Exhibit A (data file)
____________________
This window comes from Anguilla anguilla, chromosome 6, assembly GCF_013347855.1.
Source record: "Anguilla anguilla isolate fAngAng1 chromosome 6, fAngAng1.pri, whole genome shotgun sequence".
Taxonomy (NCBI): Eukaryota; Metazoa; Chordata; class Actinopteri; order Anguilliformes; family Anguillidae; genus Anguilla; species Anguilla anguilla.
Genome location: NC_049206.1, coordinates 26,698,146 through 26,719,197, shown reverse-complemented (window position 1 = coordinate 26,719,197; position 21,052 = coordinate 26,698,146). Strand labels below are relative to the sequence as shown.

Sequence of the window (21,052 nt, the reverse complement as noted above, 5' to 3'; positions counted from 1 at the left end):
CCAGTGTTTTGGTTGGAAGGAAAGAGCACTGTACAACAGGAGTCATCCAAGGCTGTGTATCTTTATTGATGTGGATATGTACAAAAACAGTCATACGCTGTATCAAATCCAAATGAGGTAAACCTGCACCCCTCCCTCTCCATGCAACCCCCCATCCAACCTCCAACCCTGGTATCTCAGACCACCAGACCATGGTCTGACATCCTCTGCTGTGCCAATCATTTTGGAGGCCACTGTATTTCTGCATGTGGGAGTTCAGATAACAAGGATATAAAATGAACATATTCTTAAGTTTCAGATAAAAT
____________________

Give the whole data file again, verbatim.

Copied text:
This window comes from Anguilla anguilla, chromosome 6, assembly GCF_013347855.1.
Source record: "Anguilla anguilla isolate fAngAng1 chromosome 6, fAngAng1.pri, whole genome shotgun sequence".
Taxonomy (NCBI): Eukaryota; Metazoa; Chordata; class Actinopteri; order Anguilliformes; family Anguillidae; genus Anguilla; species Anguilla anguilla.
Genome location: NC_049206.1, coordinates 26,698,146 through 26,719,197, shown reverse-complemented (window position 1 = coordinate 26,719,197; position 21,052 = coordinate 26,698,146). Strand labels below are relative to the sequence as shown.

Sequence of the window (21,052 nt, the reverse complement as noted above, 5' to 3'; positions counted from 1 at the left end):
CCAGTGTTTTGGTTGGAAGGAAAGAGCACTGTACAACAGGAGTCATCCAAGGCTGTGTATCTTTATTGATGTGGATATGTACAAAAACAGTCATACGCTGTATCAAATCCAAATGAGGTAAACCTGCACCCCTCCCTCTCCATGCAACCCCCCATCCAACCTCCAACCCTGGTATCTCAGACCACCAGACCATGGTCTGACATCCTCTGCTGTGCCAATCATTTTGGAGGCCACTGTATTTCTGCATGTGGGAGTTCAGATAACAAGGATATAAAATGAACATATTCTTAAGTTTCAGATAAAAT